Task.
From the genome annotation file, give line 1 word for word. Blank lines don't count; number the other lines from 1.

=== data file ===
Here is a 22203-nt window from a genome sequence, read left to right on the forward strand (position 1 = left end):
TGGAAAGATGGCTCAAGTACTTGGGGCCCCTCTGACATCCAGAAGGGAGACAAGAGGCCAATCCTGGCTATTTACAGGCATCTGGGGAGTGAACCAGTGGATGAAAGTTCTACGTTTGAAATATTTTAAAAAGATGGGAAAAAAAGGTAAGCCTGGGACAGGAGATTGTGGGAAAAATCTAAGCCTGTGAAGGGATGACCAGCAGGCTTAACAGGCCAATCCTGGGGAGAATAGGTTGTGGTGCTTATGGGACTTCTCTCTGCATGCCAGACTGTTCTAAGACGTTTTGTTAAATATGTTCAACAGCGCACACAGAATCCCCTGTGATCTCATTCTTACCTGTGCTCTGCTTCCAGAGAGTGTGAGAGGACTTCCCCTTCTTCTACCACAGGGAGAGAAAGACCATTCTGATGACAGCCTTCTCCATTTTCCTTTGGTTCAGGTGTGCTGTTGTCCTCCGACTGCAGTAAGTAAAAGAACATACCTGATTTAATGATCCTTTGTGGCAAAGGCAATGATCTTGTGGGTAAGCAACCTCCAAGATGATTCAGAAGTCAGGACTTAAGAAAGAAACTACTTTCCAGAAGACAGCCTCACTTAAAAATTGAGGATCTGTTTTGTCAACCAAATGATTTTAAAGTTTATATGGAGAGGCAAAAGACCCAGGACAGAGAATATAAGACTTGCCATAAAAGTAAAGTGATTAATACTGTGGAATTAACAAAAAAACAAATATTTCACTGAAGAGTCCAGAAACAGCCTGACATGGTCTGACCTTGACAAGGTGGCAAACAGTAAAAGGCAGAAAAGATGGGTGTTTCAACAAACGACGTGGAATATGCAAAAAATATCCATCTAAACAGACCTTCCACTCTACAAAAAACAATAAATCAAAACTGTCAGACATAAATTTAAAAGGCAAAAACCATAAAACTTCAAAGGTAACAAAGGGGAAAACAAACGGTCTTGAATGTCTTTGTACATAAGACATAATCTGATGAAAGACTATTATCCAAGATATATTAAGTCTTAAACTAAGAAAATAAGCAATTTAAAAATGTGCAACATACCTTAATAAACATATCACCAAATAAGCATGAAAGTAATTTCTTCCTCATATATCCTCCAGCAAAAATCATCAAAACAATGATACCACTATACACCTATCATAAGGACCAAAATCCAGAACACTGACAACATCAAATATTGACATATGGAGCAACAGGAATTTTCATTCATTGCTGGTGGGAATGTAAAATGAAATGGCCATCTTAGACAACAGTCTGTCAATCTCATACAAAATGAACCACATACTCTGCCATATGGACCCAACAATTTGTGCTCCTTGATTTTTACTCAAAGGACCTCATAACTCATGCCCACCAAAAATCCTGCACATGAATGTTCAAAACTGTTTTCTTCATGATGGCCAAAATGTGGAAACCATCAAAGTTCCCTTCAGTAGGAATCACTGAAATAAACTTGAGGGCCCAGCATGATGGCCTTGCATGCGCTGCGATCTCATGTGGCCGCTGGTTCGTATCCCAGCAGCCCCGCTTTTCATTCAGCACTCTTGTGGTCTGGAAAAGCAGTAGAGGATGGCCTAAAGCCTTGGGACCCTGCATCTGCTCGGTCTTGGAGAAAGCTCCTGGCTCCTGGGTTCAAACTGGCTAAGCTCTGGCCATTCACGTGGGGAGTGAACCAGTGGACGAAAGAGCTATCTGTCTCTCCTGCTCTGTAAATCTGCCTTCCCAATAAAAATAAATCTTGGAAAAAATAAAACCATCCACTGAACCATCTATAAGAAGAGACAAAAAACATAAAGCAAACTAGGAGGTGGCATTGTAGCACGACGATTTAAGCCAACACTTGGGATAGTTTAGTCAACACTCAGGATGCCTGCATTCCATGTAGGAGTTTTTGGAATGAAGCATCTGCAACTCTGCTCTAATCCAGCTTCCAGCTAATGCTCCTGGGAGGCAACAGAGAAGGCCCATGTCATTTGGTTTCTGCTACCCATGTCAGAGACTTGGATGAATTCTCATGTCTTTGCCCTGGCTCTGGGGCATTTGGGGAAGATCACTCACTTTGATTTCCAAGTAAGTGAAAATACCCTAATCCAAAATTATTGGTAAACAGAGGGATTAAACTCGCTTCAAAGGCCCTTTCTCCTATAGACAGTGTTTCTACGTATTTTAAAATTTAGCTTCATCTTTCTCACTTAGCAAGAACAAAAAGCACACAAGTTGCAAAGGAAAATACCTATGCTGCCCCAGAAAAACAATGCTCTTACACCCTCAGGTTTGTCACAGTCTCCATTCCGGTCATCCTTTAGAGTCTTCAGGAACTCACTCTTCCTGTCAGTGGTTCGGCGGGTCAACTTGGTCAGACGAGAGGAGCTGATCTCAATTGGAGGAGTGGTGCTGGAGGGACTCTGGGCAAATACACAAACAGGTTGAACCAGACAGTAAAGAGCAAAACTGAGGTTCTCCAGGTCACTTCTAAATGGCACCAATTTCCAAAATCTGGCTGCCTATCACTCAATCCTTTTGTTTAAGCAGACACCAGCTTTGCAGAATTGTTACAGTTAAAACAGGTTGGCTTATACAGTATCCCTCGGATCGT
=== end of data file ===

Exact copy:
Here is a 22203-nt window from a genome sequence, read left to right on the forward strand (position 1 = left end):